I like a good anti-hero as much as the next person. But sometimes it's nice to feel that an author is sympathetic to his characters -- that he sees them clearly, but forgives them, and loves them anyway. Like a really good friend.

I recommend it. Highly.

Saturday, August 1, 2009

On second thought

He's a good husband, really. He was just trying to get the partially-assembled basketball net off of the driveway for the night. He didn't realize I wouldn't be able to drag the hose around it. And last night he didn't realize that when he wound the hose up in the hose box it would be incredibly difficult for me to unwind it enough to reach all the flowers in the front yard without extremely taxing bodily contortions and said hose box being dragged about six feet down the paved path as I hoped I could just pull on the goddamned hose hard enough that it would unwind itself. It's not his fault that my feet are made wrong which makes my back hurt most of the time and I was hot and getting bug-bitten.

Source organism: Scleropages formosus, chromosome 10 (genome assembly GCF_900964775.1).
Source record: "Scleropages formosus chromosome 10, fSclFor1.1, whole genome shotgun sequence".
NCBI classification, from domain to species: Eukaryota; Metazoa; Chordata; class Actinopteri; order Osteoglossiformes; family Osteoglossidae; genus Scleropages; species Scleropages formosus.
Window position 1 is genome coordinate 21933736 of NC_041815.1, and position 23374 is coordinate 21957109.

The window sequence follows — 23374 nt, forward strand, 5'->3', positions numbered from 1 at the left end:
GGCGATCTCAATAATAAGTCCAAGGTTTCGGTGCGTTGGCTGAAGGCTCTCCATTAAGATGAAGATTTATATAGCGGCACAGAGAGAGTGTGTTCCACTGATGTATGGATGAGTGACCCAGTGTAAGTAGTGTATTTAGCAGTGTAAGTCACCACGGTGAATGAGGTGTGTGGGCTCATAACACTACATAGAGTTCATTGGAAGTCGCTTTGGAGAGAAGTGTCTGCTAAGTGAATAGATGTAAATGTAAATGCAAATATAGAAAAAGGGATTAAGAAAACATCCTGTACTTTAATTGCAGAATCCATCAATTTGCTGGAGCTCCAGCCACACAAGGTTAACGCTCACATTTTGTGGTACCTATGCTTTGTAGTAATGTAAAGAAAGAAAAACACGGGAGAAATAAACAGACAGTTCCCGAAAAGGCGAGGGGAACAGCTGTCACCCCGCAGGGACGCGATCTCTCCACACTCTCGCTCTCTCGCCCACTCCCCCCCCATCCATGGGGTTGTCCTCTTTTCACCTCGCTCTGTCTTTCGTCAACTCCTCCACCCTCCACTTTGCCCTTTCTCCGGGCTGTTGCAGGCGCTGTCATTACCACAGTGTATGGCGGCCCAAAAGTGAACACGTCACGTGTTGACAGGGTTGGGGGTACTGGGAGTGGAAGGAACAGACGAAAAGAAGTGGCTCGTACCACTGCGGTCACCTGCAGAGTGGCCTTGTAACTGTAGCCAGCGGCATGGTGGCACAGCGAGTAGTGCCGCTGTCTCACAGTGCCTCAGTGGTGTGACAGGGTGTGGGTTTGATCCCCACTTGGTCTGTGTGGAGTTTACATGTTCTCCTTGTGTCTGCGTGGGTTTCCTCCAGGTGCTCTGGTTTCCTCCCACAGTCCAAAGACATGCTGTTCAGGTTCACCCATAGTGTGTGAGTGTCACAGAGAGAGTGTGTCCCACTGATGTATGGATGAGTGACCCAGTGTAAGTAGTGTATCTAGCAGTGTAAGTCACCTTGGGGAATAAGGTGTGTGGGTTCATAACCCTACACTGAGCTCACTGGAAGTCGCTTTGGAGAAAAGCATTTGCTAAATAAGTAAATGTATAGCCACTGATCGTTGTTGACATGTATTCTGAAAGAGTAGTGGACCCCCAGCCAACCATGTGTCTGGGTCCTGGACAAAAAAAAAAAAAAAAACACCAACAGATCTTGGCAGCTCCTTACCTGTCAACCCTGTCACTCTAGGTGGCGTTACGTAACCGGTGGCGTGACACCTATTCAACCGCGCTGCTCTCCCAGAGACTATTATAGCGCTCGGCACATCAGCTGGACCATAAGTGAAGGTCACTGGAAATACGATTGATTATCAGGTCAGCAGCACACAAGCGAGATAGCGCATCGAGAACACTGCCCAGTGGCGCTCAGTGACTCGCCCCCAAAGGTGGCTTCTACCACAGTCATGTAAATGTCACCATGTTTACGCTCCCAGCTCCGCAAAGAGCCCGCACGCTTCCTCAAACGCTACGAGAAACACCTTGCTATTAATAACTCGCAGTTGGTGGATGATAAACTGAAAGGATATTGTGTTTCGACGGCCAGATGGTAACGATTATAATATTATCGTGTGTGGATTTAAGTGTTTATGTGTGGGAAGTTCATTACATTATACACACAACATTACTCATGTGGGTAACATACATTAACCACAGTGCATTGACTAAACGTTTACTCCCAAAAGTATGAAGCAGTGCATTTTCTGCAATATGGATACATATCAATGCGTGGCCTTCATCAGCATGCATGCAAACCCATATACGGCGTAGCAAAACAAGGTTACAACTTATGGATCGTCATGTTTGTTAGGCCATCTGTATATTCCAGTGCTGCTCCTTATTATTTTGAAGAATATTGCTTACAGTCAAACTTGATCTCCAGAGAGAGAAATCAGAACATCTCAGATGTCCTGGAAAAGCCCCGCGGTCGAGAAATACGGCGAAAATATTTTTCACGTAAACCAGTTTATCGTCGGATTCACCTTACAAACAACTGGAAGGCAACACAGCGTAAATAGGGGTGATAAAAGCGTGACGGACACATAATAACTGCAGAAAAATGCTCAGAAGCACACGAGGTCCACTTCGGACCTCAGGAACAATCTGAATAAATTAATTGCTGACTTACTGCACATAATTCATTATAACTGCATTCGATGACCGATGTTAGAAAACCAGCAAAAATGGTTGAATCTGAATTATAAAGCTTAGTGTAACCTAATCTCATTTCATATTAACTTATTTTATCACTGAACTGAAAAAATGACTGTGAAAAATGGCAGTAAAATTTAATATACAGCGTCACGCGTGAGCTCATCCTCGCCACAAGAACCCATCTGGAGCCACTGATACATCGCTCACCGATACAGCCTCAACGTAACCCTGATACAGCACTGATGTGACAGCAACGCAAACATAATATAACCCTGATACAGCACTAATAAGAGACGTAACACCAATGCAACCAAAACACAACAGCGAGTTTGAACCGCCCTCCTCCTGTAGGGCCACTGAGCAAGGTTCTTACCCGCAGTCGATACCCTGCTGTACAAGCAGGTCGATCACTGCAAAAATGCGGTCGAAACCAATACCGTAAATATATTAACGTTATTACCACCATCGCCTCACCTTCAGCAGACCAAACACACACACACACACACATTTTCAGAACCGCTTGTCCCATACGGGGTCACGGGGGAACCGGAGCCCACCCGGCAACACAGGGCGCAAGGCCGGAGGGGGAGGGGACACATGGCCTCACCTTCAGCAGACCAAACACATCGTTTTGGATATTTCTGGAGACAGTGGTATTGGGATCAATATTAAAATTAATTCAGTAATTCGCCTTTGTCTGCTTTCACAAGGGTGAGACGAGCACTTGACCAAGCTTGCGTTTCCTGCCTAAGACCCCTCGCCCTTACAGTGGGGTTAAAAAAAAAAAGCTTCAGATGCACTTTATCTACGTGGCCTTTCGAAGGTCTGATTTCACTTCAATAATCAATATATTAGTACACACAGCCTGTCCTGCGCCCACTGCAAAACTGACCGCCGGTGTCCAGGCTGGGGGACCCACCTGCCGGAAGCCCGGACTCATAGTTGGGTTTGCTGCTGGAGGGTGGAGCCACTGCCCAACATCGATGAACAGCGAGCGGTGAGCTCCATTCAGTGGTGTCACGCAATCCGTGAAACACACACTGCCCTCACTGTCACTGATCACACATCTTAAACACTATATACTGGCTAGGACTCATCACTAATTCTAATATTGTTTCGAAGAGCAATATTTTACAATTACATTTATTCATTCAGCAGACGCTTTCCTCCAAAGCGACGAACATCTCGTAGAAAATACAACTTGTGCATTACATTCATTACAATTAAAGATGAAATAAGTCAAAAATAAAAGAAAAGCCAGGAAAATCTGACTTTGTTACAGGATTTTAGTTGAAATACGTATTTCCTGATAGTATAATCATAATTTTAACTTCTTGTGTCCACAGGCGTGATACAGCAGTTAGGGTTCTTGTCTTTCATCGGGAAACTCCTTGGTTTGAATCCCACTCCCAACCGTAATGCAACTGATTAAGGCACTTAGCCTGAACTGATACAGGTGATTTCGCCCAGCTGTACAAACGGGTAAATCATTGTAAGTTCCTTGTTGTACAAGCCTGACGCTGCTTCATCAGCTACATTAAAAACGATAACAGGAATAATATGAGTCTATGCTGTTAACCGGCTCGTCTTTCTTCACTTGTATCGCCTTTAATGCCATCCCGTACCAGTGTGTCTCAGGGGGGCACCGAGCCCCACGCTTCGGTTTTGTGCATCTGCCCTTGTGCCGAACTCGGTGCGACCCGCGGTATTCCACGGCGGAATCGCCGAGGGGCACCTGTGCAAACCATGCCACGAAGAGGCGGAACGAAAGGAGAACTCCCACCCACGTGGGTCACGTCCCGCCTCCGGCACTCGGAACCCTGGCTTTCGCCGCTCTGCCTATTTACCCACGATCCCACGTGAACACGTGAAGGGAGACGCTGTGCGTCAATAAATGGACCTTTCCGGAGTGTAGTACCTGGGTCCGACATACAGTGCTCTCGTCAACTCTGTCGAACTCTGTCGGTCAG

I probably shouldn't have opened with "WHY do you hate my plants?".